This story was corrected on Feb. 12. An explanation follows the story.
The story of a disappearance almost 39 years ago has haunted Montgomery County, resurfacing periodically with remembrances or potential leads to a still unsolved crime. Two young girls walking a half-mile to the Wheaton Plaza were never seen again.
On March 25, 1975, the Lyon sisters went to the mall for pizza and window shopping. They vanished, shattering a sense of safety that made it common for kids to walk to the local mall unattended.
“These things don’t happen, we thought, in Montgomery County,” said Hedda Kenton, who had two young daughters at the time. She would listen to the girls’ father, John Lyon, on WMAL radio as she drove to different schools for her job as a speech therapist.
Chris Core of WTOP radio worked with Lyon at WMAL when the girls went missing. He said listeners loved Lyon’s “smooth style, soft humor.” And he recalled Lyon’s courage in coming back to work several weeks later.
“When you’re on the radio, it’s a very intimate medium,” especially with the personality-driven radio of the time, Core said.
“It’s like the story can never go away,” he said. “It’s something that’s stuck with the Washington community in such an incredible way, partly because everything about it was so innocent.”
People still ask Core about the case.
“I can remember years later when my daughter was that age and wanted to go to the mall, and I was just sick to my stomach,” Core said.
Montgomery County Police said Tuesday that they believe a convicted sex offender, who is now incarcerated, may have had contact with the girls at the mall the day they disappeared. Police are asking for the public’s help in filling in details about the man, his former girlfriend and a mall security guard.
Jamie Freedman of Gaithersburg was just three when her parents took her to the Wheaton mall that day to see her first movie, “Escape from Witch Mountain.” When they exited the theater, “the place was swarming with police,” Freedman’s parents told her.
Growing up in Potomac, she remembers the case coming up often throughout elementary school in safety talks.
Jane Harding saw police sweeping the woods behind her house on McComas Avenue, just south of the mall, after the girls went missing. They wouldn’t tell her what happened at first. Her daughter was a few years older than the Lyon sisters.
“It was such a tragedy,” she said.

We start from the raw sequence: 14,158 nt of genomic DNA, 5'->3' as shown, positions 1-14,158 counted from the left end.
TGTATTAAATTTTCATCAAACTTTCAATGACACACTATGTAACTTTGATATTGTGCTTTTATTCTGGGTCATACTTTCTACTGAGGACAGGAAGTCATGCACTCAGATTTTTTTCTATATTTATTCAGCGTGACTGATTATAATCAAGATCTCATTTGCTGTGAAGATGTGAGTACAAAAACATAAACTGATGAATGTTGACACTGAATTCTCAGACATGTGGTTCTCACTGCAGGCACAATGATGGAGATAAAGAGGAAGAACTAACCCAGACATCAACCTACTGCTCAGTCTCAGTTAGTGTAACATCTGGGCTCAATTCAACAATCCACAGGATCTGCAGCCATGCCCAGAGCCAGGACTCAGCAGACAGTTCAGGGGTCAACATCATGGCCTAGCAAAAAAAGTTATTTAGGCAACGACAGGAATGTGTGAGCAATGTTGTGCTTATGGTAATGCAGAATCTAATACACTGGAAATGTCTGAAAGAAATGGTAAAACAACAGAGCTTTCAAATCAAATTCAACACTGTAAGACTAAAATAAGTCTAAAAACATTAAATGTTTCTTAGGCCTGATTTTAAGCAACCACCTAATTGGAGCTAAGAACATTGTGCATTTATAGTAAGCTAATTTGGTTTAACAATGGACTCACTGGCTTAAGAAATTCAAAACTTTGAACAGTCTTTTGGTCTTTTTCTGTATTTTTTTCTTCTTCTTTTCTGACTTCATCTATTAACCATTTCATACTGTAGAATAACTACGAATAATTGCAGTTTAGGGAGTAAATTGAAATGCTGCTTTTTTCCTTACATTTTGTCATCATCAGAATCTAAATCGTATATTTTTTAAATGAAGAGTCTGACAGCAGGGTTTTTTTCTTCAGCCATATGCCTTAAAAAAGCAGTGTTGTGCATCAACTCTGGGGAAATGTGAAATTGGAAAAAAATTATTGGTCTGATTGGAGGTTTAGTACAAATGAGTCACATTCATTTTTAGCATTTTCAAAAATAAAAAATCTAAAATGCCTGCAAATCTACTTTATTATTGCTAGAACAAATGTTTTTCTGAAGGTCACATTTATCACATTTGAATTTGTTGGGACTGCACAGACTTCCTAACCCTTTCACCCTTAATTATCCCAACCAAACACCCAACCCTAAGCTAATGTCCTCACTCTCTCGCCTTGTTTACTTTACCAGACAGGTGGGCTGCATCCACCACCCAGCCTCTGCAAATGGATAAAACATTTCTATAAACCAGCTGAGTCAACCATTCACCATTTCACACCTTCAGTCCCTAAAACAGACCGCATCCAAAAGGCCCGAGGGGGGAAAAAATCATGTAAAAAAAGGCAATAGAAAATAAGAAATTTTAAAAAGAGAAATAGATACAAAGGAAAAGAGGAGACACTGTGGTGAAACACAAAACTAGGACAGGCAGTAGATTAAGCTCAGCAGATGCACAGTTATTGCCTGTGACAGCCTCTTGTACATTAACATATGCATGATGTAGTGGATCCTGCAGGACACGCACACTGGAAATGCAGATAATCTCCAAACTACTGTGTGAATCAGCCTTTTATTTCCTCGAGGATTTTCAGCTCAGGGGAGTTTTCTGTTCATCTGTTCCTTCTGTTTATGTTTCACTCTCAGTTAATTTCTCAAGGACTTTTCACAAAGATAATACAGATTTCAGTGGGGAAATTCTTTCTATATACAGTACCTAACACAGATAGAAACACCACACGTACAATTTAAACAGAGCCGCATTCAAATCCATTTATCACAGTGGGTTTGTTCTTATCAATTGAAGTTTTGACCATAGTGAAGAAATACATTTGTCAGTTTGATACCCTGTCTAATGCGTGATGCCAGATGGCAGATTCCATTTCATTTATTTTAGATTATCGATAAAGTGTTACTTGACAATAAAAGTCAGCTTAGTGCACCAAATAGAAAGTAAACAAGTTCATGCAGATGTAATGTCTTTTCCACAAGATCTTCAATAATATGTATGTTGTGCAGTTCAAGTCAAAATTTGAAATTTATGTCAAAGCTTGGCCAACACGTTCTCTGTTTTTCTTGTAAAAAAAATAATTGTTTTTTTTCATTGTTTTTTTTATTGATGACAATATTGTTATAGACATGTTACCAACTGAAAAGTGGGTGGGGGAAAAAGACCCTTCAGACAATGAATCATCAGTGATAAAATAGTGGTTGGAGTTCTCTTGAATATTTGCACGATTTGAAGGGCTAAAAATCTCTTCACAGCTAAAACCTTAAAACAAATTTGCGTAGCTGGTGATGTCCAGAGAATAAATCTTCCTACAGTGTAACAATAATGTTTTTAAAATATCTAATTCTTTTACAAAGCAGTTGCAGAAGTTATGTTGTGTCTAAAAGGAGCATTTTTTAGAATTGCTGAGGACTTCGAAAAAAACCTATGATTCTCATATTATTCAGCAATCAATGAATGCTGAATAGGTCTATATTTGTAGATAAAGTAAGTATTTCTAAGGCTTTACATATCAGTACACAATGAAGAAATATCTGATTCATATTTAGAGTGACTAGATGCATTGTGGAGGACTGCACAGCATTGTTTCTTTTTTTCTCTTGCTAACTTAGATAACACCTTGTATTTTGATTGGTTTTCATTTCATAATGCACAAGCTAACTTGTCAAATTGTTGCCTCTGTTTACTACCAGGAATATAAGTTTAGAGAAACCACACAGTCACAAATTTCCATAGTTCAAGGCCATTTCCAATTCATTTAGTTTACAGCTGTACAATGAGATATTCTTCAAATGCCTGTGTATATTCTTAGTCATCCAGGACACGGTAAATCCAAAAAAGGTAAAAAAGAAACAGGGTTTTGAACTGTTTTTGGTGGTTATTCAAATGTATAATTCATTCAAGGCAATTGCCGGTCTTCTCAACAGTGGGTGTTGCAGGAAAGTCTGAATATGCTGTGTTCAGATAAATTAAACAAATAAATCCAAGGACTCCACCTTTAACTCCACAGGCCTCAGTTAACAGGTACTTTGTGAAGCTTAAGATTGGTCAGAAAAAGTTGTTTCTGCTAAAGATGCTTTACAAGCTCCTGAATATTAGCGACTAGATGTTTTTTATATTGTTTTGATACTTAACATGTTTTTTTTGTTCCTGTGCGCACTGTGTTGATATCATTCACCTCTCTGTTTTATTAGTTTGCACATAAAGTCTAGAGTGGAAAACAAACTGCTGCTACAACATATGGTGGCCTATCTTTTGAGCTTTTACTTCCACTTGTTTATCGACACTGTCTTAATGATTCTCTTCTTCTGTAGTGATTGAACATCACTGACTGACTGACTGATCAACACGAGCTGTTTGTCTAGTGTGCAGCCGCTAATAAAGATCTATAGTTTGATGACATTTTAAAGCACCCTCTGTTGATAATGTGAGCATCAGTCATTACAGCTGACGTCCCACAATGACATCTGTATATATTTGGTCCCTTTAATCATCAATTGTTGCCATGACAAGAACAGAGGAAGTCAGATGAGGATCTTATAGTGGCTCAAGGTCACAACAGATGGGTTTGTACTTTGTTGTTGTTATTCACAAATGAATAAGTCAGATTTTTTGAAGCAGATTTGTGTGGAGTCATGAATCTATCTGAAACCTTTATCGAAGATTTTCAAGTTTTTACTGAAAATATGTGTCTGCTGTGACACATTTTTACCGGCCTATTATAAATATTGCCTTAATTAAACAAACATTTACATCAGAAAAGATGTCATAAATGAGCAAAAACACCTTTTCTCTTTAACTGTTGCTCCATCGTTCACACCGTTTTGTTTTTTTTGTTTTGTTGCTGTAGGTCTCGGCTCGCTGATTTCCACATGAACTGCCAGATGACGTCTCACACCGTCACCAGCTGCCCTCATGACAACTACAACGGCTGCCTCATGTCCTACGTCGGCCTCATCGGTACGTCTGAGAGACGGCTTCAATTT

“Everybody was so frightened. ... [Our kids] couldn’t go anywhere or do anything because we were so traumatized by it,” said Toni Ward, another neighbor.
Her son, Dan Parker, was in Sheila’s seventh-grade class. Ward said Parker often walked to the mall and local swim club with his high school-aged siblings.
Parker saw the sisters walking down Drumm Avenue around the time of their disappearance, though he wasn’t sure if it was the evening before or the day the girls went missing. He rode the bus to school with the Lyon sisters and said Sheila was “a quiet, nice person.”
“We used to cut through the woods and go up to the plaza,” Parker said. But “everything kind of did change. Everyone was on this heightened alert, and it was scary as a kid.”
Ward told her kids to stop taking the cut-through path in the woods.
John Hanrahan, who was working at a clothing shop at Wheaton Plaza the day the girls disappeared, said it had been a busy day. He thought he saw the girls stop by. It was one of the last places they were reportedly seen.
The police came in during their investigation shortly after the sisters went missing, and posted Sheila’s and Katherine’s pictures around the mall, he said.
Hanrahan’s father, an amateur radio enthusiast, was one of hundreds of people who combed the woods for weeks and walked along the Beltway looking for them, he recalled.
“It was a different world back then. People were a little more community-oriented back then,” he said. “It felt like you had lost part of your innocence when it happened.”
An earlier version of this story misspelled Hedda Kenton’s last name.